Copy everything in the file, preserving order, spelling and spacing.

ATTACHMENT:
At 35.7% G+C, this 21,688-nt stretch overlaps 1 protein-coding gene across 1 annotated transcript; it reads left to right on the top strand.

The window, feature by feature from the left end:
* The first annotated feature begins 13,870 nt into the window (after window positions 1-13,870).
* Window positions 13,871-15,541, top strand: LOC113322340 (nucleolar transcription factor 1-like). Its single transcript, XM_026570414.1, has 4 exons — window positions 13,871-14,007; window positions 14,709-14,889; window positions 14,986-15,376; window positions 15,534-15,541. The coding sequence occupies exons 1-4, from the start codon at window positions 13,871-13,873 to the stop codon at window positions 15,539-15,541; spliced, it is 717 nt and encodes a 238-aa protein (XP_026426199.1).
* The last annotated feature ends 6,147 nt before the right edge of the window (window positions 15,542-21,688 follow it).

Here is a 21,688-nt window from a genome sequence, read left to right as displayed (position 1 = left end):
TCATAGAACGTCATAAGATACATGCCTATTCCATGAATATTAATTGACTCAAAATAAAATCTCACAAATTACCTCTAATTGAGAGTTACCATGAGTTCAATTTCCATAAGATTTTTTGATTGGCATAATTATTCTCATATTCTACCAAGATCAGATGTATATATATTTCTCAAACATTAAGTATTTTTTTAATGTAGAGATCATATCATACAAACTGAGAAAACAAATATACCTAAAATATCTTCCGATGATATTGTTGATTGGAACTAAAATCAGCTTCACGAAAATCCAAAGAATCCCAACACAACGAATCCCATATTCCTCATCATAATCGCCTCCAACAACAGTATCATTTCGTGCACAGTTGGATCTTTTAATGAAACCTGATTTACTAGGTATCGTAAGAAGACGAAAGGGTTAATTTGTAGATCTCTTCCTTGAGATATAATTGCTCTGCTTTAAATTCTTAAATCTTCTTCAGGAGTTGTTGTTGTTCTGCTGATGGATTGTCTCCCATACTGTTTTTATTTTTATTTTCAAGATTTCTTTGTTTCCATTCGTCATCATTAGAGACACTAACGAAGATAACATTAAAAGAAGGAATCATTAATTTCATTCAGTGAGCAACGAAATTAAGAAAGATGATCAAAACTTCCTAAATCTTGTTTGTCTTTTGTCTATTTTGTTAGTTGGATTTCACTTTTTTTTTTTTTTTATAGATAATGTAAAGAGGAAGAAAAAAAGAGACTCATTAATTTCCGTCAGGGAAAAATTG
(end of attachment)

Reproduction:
At 35.7% G+C, this 21,688-nt stretch overlaps 1 protein-coding gene across 1 annotated transcript; it reads left to right on the top strand.

The window, feature by feature from the left end:
* The first annotated feature begins 13,870 nt into the window (after window positions 1-13,870).
* Window positions 13,871-15,541, top strand: LOC113322340 (nucleolar transcription factor 1-like). Its single transcript, XM_026570414.1, has 4 exons — window positions 13,871-14,007; window positions 14,709-14,889; window positions 14,986-15,376; window positions 15,534-15,541. The coding sequence occupies exons 1-4, from the start codon at window positions 13,871-13,873 to the stop codon at window positions 15,539-15,541; spliced, it is 717 nt and encodes a 238-aa protein (XP_026426199.1).
* The last annotated feature ends 6,147 nt before the right edge of the window (window positions 15,542-21,688 follow it).

Here is a 21,688-nt window from a genome sequence, read left to right as displayed (position 1 = left end):
TCATAGAACGTCATAAGATACATGCCTATTCCATGAATATTAATTGACTCAAAATAAAATCTCACAAATTACCTCTAATTGAGAGTTACCATGAGTTCAATTTCCATAAGATTTTTTGATTGGCATAATTATTCTCATATTCTACCAAGATCAGATGTATATATATTTCTCAAACATTAAGTATTTTTTTAATGTAGAGATCATATCATACAAACTGAGAAAACAAATATACCTAAAATATCTTCCGATGATATTGTTGATTGGAACTAAAATCAGCTTCACGAAAATCCAAAGAATCCCAACACAACGAATCCCATATTCCTCATCATAATCGCCTCCAACAACAGTATCATTTCGTGCACAGTTGGATCTTTTAATGAAACCTGATTTACTAGGTATCGTAAGAAGACGAAAGGGTTAATTTGTAGATCTCTTCCTTGAGATATAATTGCTCTGCTTTAAATTCTTAAATCTTCTTCAGGAGTTGTTGTTGTTCTGCTGATGGATTGTCTCCCATACTGTTTTTATTTTTATTTTCAAGATTTCTTTGTTTCCATTCGTCATCATTAGAGACACTAACGAAGATAACATTAAAAGAAGGAATCATTAATTTCATTCAGTGAGCAACGAAATTAAGAAAGATGATCAAAACTTCCTAAATCTTGTTTGTCTTTTGTCTATTTTGTTAGTTGGATTTCACTTTTTTTTTTTTTTTATAGATAATGTAAAGAGGAAGAAAAAAAGAGACTCATTAATTTCCGTCAGGGAAAAATTG